So, each of us has a brief time in this world. There are only two possibilities: Physical death before the coming of the Lord or as living believers we will ascend together with the resurrected from physical death to receive the Lord in His glory. And we will be before the throne of the Lord for the final judgment and it will be the end of our earthly history.

Therefore, says St. Peter in the epistle (1 Peter 2: 11-20), we are foreigners and pilgrims. Our citizenship is in the kingdom of God. When we see our Lord face to face, all our sadness will turn into joy.

The question is, then, how do we live until that day? Saint Peter says, "Beloved, I beseech you as strangers and pilgrims, that you abstain from the fleshly lusts that battle against the soul; maintaining your honest way of living among the Gentiles; so that, in what they murmur about you as evildoers, in seeing your good deeds, glorify God on the day of visitation. "

We have the promise of eternal life only by faith in Jesus Christ, not by our works. We are free from the guilt and condemnation of the Law of God. But, this freedom from eternal punishment does not mean that we can live in any way we want. On the contrary, we must do good works to give glory to God. God's will for us is to love Him first, and our neighbor as ourselves. We can not fulfill this Law perfectly, but, for the love that God has shown us in Jesus Christ, this is our desire.

Furthermore, says St. Peter, “Submit yourselves to every ordinance of man for the Lord's sake: whether it be to the king, as supreme; Or unto governors, as unto them that are sent by him for the punishment of evildoers, and for the praise of them that do well. For so is the will of God, that with well doing ye may put to silence the ignorance of foolish men: As free, and not using your liberty for a cloak of maliciousness, but as the servants of God. Honor all men. Love the brotherhood. Fear God. Honor the king.  Servants, be subject to your masters with all fear; not only to the good and gentle, but also to the froward.  For this is thankworthy, if a man for conscience toward God endure grief, suffering wrongfully.  For what glory is it, if, when ye be buffeted for your faults, ye shall take it patiently? but if, when ye do well, and suffer for it, ye take it patiently, this is acceptable with God.”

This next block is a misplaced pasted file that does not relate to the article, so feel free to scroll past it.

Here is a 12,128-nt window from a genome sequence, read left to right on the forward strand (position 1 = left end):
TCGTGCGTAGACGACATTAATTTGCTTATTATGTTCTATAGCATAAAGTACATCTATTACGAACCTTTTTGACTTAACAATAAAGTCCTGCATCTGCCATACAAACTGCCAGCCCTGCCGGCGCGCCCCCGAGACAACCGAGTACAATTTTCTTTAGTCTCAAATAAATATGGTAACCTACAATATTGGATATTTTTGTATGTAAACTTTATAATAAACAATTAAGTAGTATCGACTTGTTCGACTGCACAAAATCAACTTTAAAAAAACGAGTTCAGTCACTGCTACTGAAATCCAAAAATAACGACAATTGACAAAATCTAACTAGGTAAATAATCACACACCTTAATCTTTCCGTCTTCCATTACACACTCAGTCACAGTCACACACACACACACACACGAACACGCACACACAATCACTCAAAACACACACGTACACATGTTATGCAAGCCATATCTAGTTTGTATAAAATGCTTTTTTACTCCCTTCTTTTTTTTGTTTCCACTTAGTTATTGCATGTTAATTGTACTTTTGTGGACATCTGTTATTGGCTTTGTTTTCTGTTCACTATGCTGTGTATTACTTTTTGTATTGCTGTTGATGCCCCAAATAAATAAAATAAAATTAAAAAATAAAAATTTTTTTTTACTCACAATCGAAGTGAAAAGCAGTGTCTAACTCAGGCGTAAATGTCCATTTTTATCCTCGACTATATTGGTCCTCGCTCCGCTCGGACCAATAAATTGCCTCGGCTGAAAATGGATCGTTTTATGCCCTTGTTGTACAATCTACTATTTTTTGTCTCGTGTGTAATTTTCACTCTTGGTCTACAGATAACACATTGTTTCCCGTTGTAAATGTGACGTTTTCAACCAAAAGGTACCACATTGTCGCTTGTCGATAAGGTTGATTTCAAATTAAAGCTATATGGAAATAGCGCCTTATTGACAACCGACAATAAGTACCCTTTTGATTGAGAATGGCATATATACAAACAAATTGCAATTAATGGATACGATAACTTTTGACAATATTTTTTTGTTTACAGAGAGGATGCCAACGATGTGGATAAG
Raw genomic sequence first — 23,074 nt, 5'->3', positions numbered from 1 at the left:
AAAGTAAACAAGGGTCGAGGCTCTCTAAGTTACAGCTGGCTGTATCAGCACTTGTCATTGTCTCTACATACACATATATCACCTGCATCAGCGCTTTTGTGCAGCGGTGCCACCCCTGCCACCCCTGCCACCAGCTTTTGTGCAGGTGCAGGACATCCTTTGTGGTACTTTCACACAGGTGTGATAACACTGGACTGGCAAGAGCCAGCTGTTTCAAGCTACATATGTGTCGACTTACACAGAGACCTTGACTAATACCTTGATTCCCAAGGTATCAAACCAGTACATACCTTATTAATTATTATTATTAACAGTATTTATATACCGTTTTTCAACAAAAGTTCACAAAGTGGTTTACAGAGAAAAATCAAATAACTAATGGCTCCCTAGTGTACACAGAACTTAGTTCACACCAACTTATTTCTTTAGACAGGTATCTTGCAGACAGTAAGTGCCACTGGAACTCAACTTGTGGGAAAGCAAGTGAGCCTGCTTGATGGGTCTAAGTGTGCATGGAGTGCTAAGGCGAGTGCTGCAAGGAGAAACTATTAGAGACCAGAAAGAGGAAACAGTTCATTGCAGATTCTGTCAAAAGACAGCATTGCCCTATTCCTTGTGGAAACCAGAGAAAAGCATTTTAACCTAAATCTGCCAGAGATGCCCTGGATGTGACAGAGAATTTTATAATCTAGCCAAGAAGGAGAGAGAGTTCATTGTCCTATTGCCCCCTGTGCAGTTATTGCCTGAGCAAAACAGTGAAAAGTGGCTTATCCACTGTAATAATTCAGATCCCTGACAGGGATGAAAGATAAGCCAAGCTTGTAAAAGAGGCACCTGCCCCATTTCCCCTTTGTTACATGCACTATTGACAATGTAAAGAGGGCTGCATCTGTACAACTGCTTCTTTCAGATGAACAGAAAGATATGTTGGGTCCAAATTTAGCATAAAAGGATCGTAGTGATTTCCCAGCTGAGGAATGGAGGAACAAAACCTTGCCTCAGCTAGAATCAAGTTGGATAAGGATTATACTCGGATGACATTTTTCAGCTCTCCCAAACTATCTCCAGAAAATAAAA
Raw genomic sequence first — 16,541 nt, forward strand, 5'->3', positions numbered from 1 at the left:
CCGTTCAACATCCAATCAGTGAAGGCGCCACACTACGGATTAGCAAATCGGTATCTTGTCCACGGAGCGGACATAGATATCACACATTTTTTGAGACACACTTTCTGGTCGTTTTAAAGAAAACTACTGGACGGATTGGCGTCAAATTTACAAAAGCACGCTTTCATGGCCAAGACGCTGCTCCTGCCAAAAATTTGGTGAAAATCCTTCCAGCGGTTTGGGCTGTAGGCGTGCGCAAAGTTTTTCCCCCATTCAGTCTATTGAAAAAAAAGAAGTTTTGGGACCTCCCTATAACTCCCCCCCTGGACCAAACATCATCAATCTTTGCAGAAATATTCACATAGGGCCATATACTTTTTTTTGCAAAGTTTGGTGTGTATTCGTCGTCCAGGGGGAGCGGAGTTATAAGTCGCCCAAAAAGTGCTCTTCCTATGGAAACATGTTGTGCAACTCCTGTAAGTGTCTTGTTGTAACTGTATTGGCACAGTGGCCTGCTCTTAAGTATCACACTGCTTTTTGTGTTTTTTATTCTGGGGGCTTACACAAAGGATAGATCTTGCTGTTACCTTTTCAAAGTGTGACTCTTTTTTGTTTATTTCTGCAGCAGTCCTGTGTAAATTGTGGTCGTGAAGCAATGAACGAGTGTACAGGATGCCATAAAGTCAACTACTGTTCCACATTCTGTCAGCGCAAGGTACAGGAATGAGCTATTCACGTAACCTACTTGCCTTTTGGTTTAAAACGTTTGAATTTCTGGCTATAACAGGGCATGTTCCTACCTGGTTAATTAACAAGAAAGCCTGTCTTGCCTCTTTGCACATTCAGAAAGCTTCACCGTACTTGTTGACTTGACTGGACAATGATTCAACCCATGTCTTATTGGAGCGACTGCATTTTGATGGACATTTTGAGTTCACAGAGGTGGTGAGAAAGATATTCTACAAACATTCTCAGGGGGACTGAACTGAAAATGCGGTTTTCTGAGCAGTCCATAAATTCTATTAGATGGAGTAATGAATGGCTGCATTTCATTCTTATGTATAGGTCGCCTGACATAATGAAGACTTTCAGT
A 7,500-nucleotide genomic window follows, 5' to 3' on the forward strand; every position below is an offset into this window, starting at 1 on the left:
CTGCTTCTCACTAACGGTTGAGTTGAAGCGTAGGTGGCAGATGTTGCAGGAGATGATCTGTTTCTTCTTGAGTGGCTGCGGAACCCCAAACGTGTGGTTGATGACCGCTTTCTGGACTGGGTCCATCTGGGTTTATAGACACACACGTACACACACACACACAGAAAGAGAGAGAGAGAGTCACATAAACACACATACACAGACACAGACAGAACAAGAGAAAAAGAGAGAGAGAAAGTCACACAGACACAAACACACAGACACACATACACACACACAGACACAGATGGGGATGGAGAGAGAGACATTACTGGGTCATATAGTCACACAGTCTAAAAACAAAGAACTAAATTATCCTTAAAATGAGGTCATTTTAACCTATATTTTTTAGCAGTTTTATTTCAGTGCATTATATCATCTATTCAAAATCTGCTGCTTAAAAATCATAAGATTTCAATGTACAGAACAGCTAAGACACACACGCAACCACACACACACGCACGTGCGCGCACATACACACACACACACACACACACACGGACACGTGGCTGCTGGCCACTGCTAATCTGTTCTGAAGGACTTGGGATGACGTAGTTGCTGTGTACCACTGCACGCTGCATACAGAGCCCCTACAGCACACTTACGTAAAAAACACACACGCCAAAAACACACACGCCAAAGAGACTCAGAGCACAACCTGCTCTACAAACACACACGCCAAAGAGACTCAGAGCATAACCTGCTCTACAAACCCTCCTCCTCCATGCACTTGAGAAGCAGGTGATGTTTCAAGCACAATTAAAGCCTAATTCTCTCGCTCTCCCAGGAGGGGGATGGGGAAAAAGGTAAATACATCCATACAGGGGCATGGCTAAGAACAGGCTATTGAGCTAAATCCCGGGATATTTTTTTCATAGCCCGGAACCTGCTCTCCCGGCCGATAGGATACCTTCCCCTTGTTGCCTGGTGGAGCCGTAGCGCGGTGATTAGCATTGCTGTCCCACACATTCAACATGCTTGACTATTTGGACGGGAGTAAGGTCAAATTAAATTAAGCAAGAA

The Fourth Commandment says, honor your father and your mother. This should be the basis of our attitude to all authority figures in our lives, teachers in the school, the police and all civil government. God instituted marriage and family and gave the parents the charge of caring for and protecting their children. When parents discipline their children at home, it is to teach their children and fulfill the first purpose of the Law, which is to restrict to a point, the bad acts. Other purposes of the Law are to convince everyone of their sin and to guide the believers in his life as children of God.